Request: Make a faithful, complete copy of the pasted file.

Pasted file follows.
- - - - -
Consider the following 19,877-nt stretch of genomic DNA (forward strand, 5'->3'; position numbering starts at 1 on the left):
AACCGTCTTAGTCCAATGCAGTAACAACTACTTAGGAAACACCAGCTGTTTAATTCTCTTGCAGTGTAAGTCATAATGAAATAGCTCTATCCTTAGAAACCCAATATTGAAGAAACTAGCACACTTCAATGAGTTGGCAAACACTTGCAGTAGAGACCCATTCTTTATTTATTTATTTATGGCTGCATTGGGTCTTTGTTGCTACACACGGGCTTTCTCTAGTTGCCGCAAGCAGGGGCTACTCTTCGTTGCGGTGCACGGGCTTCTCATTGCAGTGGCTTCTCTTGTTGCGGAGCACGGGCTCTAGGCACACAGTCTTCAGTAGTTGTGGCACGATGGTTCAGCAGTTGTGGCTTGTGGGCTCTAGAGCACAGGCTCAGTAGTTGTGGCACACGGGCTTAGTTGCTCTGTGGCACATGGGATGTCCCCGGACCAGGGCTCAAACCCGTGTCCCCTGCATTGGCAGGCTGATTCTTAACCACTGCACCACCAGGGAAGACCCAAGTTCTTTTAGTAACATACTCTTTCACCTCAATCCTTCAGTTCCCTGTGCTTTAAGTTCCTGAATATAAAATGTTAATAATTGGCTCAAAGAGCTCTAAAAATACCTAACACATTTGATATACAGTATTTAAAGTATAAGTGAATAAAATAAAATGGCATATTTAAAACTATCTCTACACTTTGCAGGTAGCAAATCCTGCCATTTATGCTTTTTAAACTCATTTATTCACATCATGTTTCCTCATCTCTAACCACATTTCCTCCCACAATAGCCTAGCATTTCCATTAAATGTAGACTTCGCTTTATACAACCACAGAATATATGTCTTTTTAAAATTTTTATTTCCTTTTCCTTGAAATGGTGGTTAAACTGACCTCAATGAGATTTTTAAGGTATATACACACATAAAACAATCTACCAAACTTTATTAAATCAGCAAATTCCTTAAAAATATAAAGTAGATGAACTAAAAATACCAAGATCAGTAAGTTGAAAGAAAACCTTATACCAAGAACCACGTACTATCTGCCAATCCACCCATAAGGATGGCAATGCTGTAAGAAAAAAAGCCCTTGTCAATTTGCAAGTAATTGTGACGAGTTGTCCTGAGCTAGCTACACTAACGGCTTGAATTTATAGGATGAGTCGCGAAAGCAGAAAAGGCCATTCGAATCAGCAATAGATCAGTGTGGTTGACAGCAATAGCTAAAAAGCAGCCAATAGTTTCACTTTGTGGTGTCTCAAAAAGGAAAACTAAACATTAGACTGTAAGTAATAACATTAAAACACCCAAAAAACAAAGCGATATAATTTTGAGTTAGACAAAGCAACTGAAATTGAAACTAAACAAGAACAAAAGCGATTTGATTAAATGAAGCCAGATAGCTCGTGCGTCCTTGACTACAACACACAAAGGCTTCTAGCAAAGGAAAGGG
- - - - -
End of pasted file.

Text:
Consider the following 19,877-nt stretch of genomic DNA (forward strand, 5'->3'; position numbering starts at 1 on the left):
AACCGTCTTAGTCCAATGCAGTAACAACTACTTAGGAAACACCAGCTGTTTAATTCTCTTGCAGTGTAAGTCATAATGAAATAGCTCTATCCTTAGAAACCCAATATTGAAGAAACTAGCACACTTCAATGAGTTGGCAAACACTTGCAGTAGAGACCCATTCTTTATTTATTTATTTATGGCTGCATTGGGTCTTTGTTGCTACACACGGGCTTTCTCTAGTTGCCGCAAGCAGGGGCTACTCTTCGTTGCGGTGCACGGGCTTCTCATTGCAGTGGCTTCTCTTGTTGCGGAGCACGGGCTCTAGGCACACAGTCTTCAGTAGTTGTGGCACGATGGTTCAGCAGTTGTGGCTTGTGGGCTCTAGAGCACAGGCTCAGTAGTTGTGGCACACGGGCTTAGTTGCTCTGTGGCACATGGGATGTCCCCGGACCAGGGCTCAAACCCGTGTCCCCTGCATTGGCAGGCTGATTCTTAACCACTGCACCACCAGGGAAGACCCAAGTTCTTTTAGTAACATACTCTTTCACCTCAATCCTTCAGTTCCCTGTGCTTTAAGTTCCTGAATATAAAATGTTAATAATTGGCTCAAAGAGCTCTAAAAATACCTAACACATTTGATATACAGTATTTAAAGTATAAGTGAATAAAATAAAATGGCATATTTAAAACTATCTCTACACTTTGCAGGTAGCAAATCCTGCCATTTATGCTTTTTAAACTCATTTATTCACATCATGTTTCCTCATCTCTAACCACATTTCCTCCCACAATAGCCTAGCATTTCCATTAAATGTAGACTTCGCTTTATACAACCACAGAATATATGTCTTTTTAAAATTTTTATTTCCTTTTCCTTGAAATGGTGGTTAAACTGACCTCAATGAGATTTTTAAGGTATATACACACATAAAACAATCTACCAAACTTTATTAAATCAGCAAATTCCTTAAAAATATAAAGTAGATGAACTAAAAATACCAAGATCAGTAAGTTGAAAGAAAACCTTATACCAAGAACCACGTACTATCTGCCAATCCACCCATAAGGATGGCAATGCTGTAAGAAAAAAAGCCCTTGTCAATTTGCAAGTAATTGTGACGAGTTGTCCTGAGCTAGCTACACTAACGGCTTGAATTTATAGGATGAGTCGCGAAAGCAGAAAAGGCCATTCGAATCAGCAATAGATCAGTGTGGTTGACAGCAATAGCTAAAAAGCAGCCAATAGTTTCACTTTGTGGTGTCTCAAAAAGGAAAACTAAACATTAGACTGTAAGTAATAACATTAAAACACCCAAAAAACAAAGCGATATAATTTTGAGTTAGACAAAGCAACTGAAATTGAAACTAAACAAGAACAAAAGCGATTTGATTAAATGAAGCCAGATAGCTCGTGCGTCCTTGACTACAACACACAAAGGCTTCTAGCAAAGGAAAGGG